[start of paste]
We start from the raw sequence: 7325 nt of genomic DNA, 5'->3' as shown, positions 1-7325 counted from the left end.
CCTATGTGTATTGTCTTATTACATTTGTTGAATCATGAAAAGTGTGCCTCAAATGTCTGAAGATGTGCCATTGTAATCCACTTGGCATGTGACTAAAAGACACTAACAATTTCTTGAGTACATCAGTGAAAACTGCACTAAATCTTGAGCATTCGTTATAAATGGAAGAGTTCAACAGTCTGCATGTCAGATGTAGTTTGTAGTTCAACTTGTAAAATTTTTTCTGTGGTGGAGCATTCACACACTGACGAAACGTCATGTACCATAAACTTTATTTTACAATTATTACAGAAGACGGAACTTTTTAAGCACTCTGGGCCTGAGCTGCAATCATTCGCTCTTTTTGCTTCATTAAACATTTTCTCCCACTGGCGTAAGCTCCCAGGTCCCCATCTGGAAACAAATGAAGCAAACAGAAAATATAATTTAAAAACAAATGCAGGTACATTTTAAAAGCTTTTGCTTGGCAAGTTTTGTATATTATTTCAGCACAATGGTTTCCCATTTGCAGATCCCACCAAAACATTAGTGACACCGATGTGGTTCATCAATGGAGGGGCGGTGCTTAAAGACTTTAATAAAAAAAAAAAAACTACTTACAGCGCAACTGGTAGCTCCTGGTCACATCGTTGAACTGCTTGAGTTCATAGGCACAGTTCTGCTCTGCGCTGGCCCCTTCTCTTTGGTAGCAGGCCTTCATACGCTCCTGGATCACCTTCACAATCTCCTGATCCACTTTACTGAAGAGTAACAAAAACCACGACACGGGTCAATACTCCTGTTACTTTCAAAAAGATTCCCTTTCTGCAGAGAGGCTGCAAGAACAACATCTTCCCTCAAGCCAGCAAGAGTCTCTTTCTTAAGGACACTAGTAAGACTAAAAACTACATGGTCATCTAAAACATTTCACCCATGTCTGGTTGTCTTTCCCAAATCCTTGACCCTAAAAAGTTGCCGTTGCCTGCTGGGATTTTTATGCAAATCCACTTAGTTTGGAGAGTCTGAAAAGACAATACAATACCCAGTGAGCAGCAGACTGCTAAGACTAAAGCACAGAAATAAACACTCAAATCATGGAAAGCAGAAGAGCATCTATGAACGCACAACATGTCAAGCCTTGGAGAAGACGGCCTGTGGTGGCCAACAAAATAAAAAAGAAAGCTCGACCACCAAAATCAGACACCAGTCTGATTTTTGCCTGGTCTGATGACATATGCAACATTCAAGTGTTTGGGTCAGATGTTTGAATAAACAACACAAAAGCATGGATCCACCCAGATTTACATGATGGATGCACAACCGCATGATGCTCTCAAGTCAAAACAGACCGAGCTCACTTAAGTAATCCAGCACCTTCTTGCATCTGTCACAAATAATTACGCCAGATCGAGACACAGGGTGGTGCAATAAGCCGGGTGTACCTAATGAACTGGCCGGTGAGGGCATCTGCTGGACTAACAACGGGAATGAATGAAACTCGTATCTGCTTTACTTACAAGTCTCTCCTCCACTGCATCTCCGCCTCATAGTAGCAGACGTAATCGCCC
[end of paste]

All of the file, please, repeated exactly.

We start from the raw sequence: 7325 nt of genomic DNA, 5'->3' as shown, positions 1-7325 counted from the left end.
CCTATGTGTATTGTCTTATTACATTTGTTGAATCATGAAAAGTGTGCCTCAAATGTCTGAAGATGTGCCATTGTAATCCACTTGGCATGTGACTAAAAGACACTAACAATTTCTTGAGTACATCAGTGAAAACTGCACTAAATCTTGAGCATTCGTTATAAATGGAAGAGTTCAACAGTCTGCATGTCAGATGTAGTTTGTAGTTCAACTTGTAAAATTTTTTCTGTGGTGGAGCATTCACACACTGACGAAACGTCATGTACCATAAACTTTATTTTACAATTATTACAGAAGACGGAACTTTTTAAGCACTCTGGGCCTGAGCTGCAATCATTCGCTCTTTTTGCTTCATTAAACATTTTCTCCCACTGGCGTAAGCTCCCAGGTCCCCATCTGGAAACAAATGAAGCAAACAGAAAATATAATTTAAAAACAAATGCAGGTACATTTTAAAAGCTTTTGCTTGGCAAGTTTTGTATATTATTTCAGCACAATGGTTTCCCATTTGCAGATCCCACCAAAACATTAGTGACACCGATGTGGTTCATCAATGGAGGGGCGGTGCTTAAAGACTTTAATAAAAAAAAAAAAACTACTTACAGCGCAACTGGTAGCTCCTGGTCACATCGTTGAACTGCTTGAGTTCATAGGCACAGTTCTGCTCTGCGCTGGCCCCTTCTCTTTGGTAGCAGGCCTTCATACGCTCCTGGATCACCTTCACAATCTCCTGATCCACTTTACTGAAGAGTAACAAAAACCACGACACGGGTCAATACTCCTGTTACTTTCAAAAAGATTCCCTTTCTGCAGAGAGGCTGCAAGAACAACATCTTCCCTCAAGCCAGCAAGAGTCTCTTTCTTAAGGACACTAGTAAGACTAAAAACTACATGGTCATCTAAAACATTTCACCCATGTCTGGTTGTCTTTCCCAAATCCTTGACCCTAAAAAGTTGCCGTTGCCTGCTGGGATTTTTATGCAAATCCACTTAGTTTGGAGAGTCTGAAAAGACAATACAATACCCAGTGAGCAGCAGACTGCTAAGACTAAAGCACAGAAATAAACACTCAAATCATGGAAAGCAGAAGAGCATCTATGAACGCACAACATGTCAAGCCTTGGAGAAGACGGCCTGTGGTGGCCAACAAAATAAAAAAGAAAGCTCGACCACCAAAATCAGACACCAGTCTGATTTTTGCCTGGTCTGATGACATATGCAACATTCAAGTGTTTGGGTCAGATGTTTGAATAAACAACACAAAAGCATGGATCCACCCAGATTTACATGATGGATGCACAACCGCATGATGCTCTCAAGTCAAAACAGACCGAGCTCACTTAAGTAATCCAGCACCTTCTTGCATCTGTCACAAATAATTACGCCAGATCGAGACACAGGGTGGTGCAATAAGCCGGGTGTACCTAATGAACTGGCCGGTGAGGGCATCTGCTGGACTAACAACGGGAATGAATGAAACTCGTATCTGCTTTACTTACAAGTCTCTCCTCCACTGCATCTCCGCCTCATAGTAGCAGACGTAATCGCCC